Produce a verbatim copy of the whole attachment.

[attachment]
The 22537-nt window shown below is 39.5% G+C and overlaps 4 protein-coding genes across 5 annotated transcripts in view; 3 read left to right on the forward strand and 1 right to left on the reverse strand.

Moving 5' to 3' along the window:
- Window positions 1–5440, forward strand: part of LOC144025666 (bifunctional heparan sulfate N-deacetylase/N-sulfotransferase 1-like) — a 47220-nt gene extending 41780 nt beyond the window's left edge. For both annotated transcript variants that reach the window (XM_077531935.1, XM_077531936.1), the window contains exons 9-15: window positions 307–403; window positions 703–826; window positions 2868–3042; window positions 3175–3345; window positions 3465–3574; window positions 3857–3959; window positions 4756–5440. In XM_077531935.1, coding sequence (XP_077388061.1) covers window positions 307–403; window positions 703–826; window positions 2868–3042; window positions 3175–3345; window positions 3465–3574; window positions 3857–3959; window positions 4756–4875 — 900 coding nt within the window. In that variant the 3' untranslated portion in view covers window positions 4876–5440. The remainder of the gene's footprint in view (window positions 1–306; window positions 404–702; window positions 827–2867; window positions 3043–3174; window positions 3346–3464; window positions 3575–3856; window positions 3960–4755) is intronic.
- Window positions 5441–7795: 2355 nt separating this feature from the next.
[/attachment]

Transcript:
The 22537-nt window shown below is 39.5% G+C and overlaps 4 protein-coding genes across 5 annotated transcripts in view; 3 read left to right on the forward strand and 1 right to left on the reverse strand.

Moving 5' to 3' along the window:
- Window positions 1–5440, forward strand: part of LOC144025666 (bifunctional heparan sulfate N-deacetylase/N-sulfotransferase 1-like) — a 47220-nt gene extending 41780 nt beyond the window's left edge. For both annotated transcript variants that reach the window (XM_077531935.1, XM_077531936.1), the window contains exons 9-15: window positions 307–403; window positions 703–826; window positions 2868–3042; window positions 3175–3345; window positions 3465–3574; window positions 3857–3959; window positions 4756–5440. In XM_077531935.1, coding sequence (XP_077388061.1) covers window positions 307–403; window positions 703–826; window positions 2868–3042; window positions 3175–3345; window positions 3465–3574; window positions 3857–3959; window positions 4756–4875 — 900 coding nt within the window. In that variant the 3' untranslated portion in view covers window positions 4876–5440. The remainder of the gene's footprint in view (window positions 1–306; window positions 404–702; window positions 827–2867; window positions 3043–3174; window positions 3346–3464; window positions 3575–3856; window positions 3960–4755) is intronic.
- Window positions 5441–7795: 2355 nt separating this feature from the next.